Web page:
Eve of Election Day or Why I am in Cairo

A while ago, on the eve of election day,  I was having dinner at a Swedish restaurant here in Cairo. Beside my table were several foreigners. Somehow - maybe it was from watching too much of the Bourne movies, or fine, Gossip Girl - my spy-detective/gossip boy tendencies were triggered. Listening in on their conversation, I figured that they were journalists from different countries come to Egypt to report on the election. I know, I know. I shouldn't be listening in on other people's conversation, but what can I do, they were speaking very loudly. Yes, yes! I blame them for making me listen to their conversation, for making me sin.

Anyway. It was fun listening to their different reporting experiences in different countries, their difficulties and joys. Oh journalists, they're just like us. After a while they started talking about the revolution in Egypt that happened several months ago in Tahrir Square, right outside the restaurant we where in. One guy said that when he was sent to Egypt from Libya, he wasn't expecting any big news to come by. He even asked his boss  if the gathering of people on the streets was worth the trouble of flying all the way to Egypt.

Then BOOM. The revolution happened and Mubarak was removed from office. The journalists said that it was a pleasant surprise since they don't usually get to report good news when they're sent to the field. And it's true. The events in Tahrir Square months ago has allowed, not just Egyptians, but many people around the world to be hopeful. It was an affirmation that the universe was not all crap and disillusionment, that goodness can come from its seemingly random shuffling of our individual lives.

And now there we were. Tahrir Square was unusually quiet. It was hard not to believe that this was the calm before the storm. Days ago, parliament was dissolved by the courts and military men took hold of government reigns. From what my few Egyptian friends tell me, the top two candidates for election are not very promising. They don't seem to be the right folks to solve Egypt's problems.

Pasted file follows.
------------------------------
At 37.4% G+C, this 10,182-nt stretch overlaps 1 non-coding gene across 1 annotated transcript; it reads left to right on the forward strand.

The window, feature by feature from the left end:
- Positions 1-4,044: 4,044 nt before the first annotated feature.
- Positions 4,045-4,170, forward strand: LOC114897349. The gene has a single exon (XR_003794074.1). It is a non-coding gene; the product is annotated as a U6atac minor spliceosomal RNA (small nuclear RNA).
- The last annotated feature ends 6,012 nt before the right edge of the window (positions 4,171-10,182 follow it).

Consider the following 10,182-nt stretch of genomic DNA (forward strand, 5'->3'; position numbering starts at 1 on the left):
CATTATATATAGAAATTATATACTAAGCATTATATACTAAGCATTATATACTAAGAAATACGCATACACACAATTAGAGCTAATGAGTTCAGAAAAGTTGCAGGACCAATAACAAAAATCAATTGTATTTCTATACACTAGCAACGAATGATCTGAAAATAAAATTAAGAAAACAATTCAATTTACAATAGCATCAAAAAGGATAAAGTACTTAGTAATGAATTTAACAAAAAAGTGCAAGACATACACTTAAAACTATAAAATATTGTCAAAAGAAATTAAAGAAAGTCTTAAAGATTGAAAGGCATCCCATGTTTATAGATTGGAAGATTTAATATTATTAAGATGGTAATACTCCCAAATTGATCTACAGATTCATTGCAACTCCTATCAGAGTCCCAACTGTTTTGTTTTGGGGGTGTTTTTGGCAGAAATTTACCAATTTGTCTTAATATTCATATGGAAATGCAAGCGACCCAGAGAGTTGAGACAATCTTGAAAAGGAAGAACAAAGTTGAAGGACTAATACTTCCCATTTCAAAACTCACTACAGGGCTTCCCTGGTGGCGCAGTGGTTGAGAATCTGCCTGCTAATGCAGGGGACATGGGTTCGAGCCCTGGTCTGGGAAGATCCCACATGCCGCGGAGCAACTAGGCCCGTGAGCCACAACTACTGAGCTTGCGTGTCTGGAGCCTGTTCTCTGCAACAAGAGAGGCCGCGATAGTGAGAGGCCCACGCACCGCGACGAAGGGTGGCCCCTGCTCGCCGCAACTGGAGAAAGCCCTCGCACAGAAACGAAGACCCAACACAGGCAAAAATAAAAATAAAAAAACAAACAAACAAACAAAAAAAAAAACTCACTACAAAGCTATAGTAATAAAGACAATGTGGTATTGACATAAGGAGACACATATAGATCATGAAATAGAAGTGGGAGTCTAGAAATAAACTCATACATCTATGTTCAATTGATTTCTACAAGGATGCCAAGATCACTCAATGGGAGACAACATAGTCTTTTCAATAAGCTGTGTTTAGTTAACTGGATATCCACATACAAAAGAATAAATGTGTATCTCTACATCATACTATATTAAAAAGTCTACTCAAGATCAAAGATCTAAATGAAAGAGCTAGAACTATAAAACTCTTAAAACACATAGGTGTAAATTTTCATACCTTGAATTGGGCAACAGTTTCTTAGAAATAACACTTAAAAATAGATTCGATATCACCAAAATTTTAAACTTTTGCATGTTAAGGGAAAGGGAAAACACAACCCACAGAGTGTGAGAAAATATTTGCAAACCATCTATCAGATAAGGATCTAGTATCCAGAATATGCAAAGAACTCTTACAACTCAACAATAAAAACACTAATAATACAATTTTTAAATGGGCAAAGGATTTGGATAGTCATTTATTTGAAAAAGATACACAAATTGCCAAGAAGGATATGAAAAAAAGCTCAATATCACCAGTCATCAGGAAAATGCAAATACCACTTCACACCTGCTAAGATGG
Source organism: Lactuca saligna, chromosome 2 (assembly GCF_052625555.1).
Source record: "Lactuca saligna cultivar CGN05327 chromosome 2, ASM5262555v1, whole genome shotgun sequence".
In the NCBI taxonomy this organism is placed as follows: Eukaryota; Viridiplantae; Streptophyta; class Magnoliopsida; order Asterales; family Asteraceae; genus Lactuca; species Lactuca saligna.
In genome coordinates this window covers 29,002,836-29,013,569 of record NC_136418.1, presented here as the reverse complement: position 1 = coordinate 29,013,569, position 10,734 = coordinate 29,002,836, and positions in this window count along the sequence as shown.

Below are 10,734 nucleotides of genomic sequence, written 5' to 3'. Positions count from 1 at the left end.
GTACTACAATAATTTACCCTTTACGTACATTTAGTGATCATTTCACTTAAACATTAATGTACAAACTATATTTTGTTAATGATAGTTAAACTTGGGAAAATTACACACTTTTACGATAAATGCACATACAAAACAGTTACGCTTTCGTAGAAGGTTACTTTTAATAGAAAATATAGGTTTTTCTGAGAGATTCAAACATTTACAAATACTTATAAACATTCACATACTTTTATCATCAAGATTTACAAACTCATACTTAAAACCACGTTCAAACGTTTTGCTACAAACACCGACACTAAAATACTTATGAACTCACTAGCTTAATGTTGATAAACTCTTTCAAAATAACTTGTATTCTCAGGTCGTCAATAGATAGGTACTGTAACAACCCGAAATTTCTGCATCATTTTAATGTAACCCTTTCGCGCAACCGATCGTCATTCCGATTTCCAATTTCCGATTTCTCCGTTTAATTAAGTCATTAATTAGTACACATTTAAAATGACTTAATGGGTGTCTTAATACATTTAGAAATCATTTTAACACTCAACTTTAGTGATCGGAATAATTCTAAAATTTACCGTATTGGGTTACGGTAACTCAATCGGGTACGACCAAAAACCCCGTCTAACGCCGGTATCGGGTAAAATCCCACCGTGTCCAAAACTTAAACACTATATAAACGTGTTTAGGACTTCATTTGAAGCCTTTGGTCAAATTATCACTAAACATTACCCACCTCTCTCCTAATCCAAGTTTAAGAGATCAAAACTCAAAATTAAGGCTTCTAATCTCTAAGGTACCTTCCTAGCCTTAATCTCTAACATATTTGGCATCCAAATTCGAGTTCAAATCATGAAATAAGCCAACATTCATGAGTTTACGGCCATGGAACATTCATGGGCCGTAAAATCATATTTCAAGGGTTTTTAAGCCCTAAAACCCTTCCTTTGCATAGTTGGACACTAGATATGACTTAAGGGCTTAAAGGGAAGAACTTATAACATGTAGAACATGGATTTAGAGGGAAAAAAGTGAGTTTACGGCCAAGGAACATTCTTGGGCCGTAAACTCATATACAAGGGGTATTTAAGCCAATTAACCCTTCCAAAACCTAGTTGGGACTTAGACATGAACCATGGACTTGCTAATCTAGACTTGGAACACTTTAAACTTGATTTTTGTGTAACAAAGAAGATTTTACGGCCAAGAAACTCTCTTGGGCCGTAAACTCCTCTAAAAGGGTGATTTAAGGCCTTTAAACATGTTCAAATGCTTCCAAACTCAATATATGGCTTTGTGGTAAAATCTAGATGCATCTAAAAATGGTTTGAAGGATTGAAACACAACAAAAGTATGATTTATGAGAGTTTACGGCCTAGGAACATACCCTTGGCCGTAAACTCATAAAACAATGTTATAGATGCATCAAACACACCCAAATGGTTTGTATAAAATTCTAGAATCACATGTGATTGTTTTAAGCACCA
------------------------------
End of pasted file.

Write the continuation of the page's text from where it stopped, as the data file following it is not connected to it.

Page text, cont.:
In the midst of all this, one journalist said that he thinks nothing will change, that everything will go back to how it was before the revolution, that things won't get better. Wow. Way to be hopeful dude. Here, have some prozac.

But still, I get what Mr. Negatron was saying. Given the most recent events, it's easy to believe that things would turn out to be as crappy as the journalist believed. But, as in the scene where Frodo and Sam stood at the edge of Mount Doom, surrounded by flame and lava, hope is not lost.  That the trick is to keep moving forward. The revolution has shown that change is possible. While there will be many obstacles along the way, the people of Egypt must not give up. There will be more bad leaders along the way, poverty will not be eradicated in the next decade or so, but there will always be hope for as long as the people want hope to exist.

This hopefulness on my part comes from my own experience of having been born and raised in the Philippines, where we hold revolutions every 3 years, where we eat  disappointing economic and political news for breakfast, where many of our leaders collectively represent a cesspool of human filth where change remains on our doorstep, waiting to be fully let in. But it is also a country of a people known for their resilience in the face of the most horrific and traumatic tragedies.  Each day is a revolution, a struggle to change, to hope, to live.

Sitting in that restaurant, pretending to eat and not listen in on my neighbor's conversation,  I was more convinced that I made the right decision to study Arabic in Cairo. I could've studied elsewhere, maybe in Morocco or even in New York. But I persisted in going to Cairo knowing the tensed current political situation because I knew that this experience, witnessing such events unfold before me,  more than learning Arabic, would prepare me for development work. Beyond that, when I leave,  I will take with me the hope for change and goodness that burns in the hearts of many Egyptians as my own hope for change and goodness in the world. 


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